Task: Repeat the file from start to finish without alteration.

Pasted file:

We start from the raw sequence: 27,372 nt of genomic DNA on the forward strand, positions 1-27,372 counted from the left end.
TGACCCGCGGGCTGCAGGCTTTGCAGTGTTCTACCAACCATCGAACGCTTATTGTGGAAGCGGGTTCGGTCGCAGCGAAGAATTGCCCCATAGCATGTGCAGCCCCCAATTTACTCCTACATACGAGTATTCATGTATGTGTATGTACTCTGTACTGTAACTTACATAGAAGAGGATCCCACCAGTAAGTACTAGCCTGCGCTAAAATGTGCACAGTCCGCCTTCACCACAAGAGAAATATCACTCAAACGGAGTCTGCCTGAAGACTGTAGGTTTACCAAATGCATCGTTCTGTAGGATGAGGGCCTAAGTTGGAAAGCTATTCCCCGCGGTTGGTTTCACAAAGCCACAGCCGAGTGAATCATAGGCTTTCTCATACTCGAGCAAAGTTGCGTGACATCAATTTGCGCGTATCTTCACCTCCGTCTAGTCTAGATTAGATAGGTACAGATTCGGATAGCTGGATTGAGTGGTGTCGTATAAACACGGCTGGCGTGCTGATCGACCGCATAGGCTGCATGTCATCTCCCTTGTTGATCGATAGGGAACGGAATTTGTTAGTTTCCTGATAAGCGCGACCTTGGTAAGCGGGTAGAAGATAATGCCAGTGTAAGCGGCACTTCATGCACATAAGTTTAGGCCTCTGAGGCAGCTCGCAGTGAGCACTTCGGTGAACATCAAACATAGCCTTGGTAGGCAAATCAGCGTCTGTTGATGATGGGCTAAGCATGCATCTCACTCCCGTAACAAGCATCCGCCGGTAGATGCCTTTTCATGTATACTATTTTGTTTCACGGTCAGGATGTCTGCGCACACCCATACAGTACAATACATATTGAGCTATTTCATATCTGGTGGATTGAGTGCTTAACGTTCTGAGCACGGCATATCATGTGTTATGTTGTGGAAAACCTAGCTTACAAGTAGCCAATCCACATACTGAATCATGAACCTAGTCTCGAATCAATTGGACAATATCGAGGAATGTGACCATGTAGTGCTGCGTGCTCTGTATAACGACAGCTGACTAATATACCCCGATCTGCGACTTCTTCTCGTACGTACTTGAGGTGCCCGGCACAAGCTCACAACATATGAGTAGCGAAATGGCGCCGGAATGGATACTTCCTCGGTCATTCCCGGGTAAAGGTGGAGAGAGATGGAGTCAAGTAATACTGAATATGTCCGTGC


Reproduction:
We start from the raw sequence: 27,372 nt of genomic DNA on the forward strand, positions 1-27,372 counted from the left end.
TGACCCGCGGGCTGCAGGCTTTGCAGTGTTCTACCAACCATCGAACGCTTATTGTGGAAGCGGGTTCGGTCGCAGCGAAGAATTGCCCCATAGCATGTGCAGCCCCCAATTTACTCCTACATACGAGTATTCATGTATGTGTATGTACTCTGTACTGTAACTTACATAGAAGAGGATCCCACCAGTAAGTACTAGCCTGCGCTAAAATGTGCACAGTCCGCCTTCACCACAAGAGAAATATCACTCAAACGGAGTCTGCCTGAAGACTGTAGGTTTACCAAATGCATCGTTCTGTAGGATGAGGGCCTAAGTTGGAAAGCTATTCCCCGCGGTTGGTTTCACAAAGCCACAGCCGAGTGAATCATAGGCTTTCTCATACTCGAGCAAAGTTGCGTGACATCAATTTGCGCGTATCTTCACCTCCGTCTAGTCTAGATTAGATAGGTACAGATTCGGATAGCTGGATTGAGTGGTGTCGTATAAACACGGCTGGCGTGCTGATCGACCGCATAGGCTGCATGTCATCTCCCTTGTTGATCGATAGGGAACGGAATTTGTTAGTTTCCTGATAAGCGCGACCTTGGTAAGCGGGTAGAAGATAATGCCAGTGTAAGCGGCACTTCATGCACATAAGTTTAGGCCTCTGAGGCAGCTCGCAGTGAGCACTTCGGTGAACATCAAACATAGCCTTGGTAGGCAAATCAGCGTCTGTTGATGATGGGCTAAGCATGCATCTCACTCCCGTAACAAGCATCCGCCGGTAGATGCCTTTTCATGTATACTATTTTGTTTCACGGTCAGGATGTCTGCGCACACCCATACAGTACAATACATATTGAGCTATTTCATATCTGGTGGATTGAGTGCTTAACGTTCTGAGCACGGCATATCATGTGTTATGTTGTGGAAAACCTAGCTTACAAGTAGCCAATCCACATACTGAATCATGAACCTAGTCTCGAATCAATTGGACAATATCGAGGAATGTGACCATGTAGTGCTGCGTGCTCTGTATAACGACAGCTGACTAATATACCCCGATCTGCGACTTCTTCTCGTACGTACTTGAGGTGCCCGGCACAAGCTCACAACATATGAGTAGCGAAATGGCGCCGGAATGGATACTTCCTCGGTCATTCCCGGGTAAAGGTGGAGAGAGATGGAGTCAAGTAATACTGAATATGTCCGTGC